Within approximately zero minutes of meeting Imogen we’d got straight into a juicy discussion about body politics. One of those ones where a penny drops every couple of seconds and where you feel like you totally get what the other one is saying. It was exciting. About 2 minutes in one of us definitely threw in the c-word (that’s cunt, not crisps) there was no messing around. It was a bloody great chat which lead to a beautiful day of naked photography and then another chat which has kinda kept going. I hope it carries on, but for now I’m gonna leave you with this image of Imogen and her words about why she decided to take part in Body of Women.
It’s hard to admit here that for most of my 35 years on this planet the main feeling I had about my body was shame. Shame is described as an innate feeling of ‘wrong’. And that sums up perfectly how I felt, not just about my body but about who I was at my very core - wrong.
I am not alone in that feeling I know, many of you will have grown up with anxieties about your body and worries about how you’ll fit into the world around you as a result of the flesh you reside in.
As a kid I was ‘chubby’. My Grandma used to tell me I had such a pretty face, if only I lost some weight. But eating was a really confusing and difficult thing for me and living with siblings who seemed to take to eating like a duck to water just highlighted how ‘wrong’ I was getting it. By the time I was at secondary school, I was already binge eating daily and gaining weight.
My first period of restriction started just after my physical impairment did and having just come out as a gay woman my sense of ‘otherness’ reached new heights. Whatever connection I may have had with my body was firmly severed and in turn any ability to prioritise any kind of self care was out the window.
Living in a body that doesn’t work in a way that feels acceptable, that hurts constantly, that ‘fails you’ and leaves you in a society that considers you a burden is not just hard work, it’s exhausting.
It’s not difficult to imagine why my eating disorder spiralled out of control. After decades of mindless and binge eating, my second phase of restriction saw me losing over 150lbs. I so desperately wanted to shrink my body into something that was manageable and considerably more socially acceptable. By the time I realised how out of control my eating disorder was, I was wearing clothes for an 8 year old and unable to eat anything that didn't sit on a list of Paleo approved foods.
In January this year I posted a photo on Instagram, where I had up until that point been documenting everything I ate as a way to motivate people to lose weight themselves, stating that I couldn’t cope with the binge eating I’d been experiencing. A local woman left a comment that stuck out amongst all the ‘don’t worry, you’ll be back to it tomorrows’, she suggested I followed another local woman who wrote about quitting dieting.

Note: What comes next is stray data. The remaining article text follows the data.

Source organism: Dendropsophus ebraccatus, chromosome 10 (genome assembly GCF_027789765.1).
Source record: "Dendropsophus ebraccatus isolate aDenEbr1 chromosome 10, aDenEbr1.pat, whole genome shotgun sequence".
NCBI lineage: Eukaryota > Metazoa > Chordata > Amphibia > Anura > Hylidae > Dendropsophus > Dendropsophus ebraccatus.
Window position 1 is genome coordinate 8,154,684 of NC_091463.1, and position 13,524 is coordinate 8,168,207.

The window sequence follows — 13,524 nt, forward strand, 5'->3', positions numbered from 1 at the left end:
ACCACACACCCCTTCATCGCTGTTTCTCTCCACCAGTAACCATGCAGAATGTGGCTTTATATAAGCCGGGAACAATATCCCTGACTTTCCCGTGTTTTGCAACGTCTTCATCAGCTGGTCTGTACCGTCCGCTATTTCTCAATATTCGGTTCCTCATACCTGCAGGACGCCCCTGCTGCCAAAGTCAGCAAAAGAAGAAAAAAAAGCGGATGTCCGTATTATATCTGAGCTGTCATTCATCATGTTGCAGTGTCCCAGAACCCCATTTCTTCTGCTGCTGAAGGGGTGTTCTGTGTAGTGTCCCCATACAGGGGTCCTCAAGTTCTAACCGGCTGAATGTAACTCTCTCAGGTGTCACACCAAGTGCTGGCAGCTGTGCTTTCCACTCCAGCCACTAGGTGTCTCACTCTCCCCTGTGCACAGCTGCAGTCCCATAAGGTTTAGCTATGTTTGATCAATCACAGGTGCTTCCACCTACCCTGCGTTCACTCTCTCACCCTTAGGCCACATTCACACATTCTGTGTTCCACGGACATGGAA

January marked the start of another leg of my journey, one where I discovered that I didn’t have to hate my body. Laughable really, both that accepting your body could actually be an option, but also that it’s taken me the best part of 35 years to find that option.
Learning to eat intuitively was just one part of my recovery. Learning to accept my body regardless of size, regardless of impairment, regardless of its otherness, has been a challenging and mind stretching process. But, I am fundamental about accepting whatever my body may be in any moment. Getting tied up in loving myself or ‘being beautiful’ actually seems counterintuitive, both of these are just standards you can beat yourself up over not achieving. So when someone suggested I posed naked for a friend of hers I felt very mixed.
I first met Naomi in a coffee shop and we talked over a peppermint tea. We talked for ages. We talked about beauty standards, body acceptance, eating disorders, the future for young women and the politics of the body. I knew straight away that Naomi ‘got it’ and the more we spoke the more I knew that she understood that my body is political.
Being a queer disabled woman, my body IS political. It’s otherness, the way people think about disabled bodies makes it so. When I post photos of my own body, I do so in a way that challenges those ideas and I knew immediately that Naomi would be able to capture images that did similar.
The experience of being naked directly in front of another woman truly felt like a real ‘moment’ in my recovery. I actually felt tearful on the way home, along side a buzzing sense of pride and elation. What quickly became apparent was that whilst my body is impaired and a whole host of different, it’s also terribly average. I am just another woman who’s struggled. Another woman who didn’t feel anything but discomfort in her skin. Another woman who battled her own body in desperation to shrink it into submission. Another woman stuck in a culture that teaches us beauty and health is the height of female accomplishment.
Being naked, being photographed, being political, they all helped me find a peace in my body that is so powerful. Every cell in my body is thankful for my ability to nourish and care for myself in a way I never imagined possible. It would be wonderful to feel a love for my body, but for now I’m loving the ability to find peace.
Body of Women is all about having conversations, because conversations are vital in building a diverse and open community. If you’d like to get involved in the project send me an email (firstname.lastname@example.org) I’m keen to talk to and photograph anyone who identifies as a woman and I’d love to photograph you and help you reclaim your body.
To read more stories from the project so far have a look here.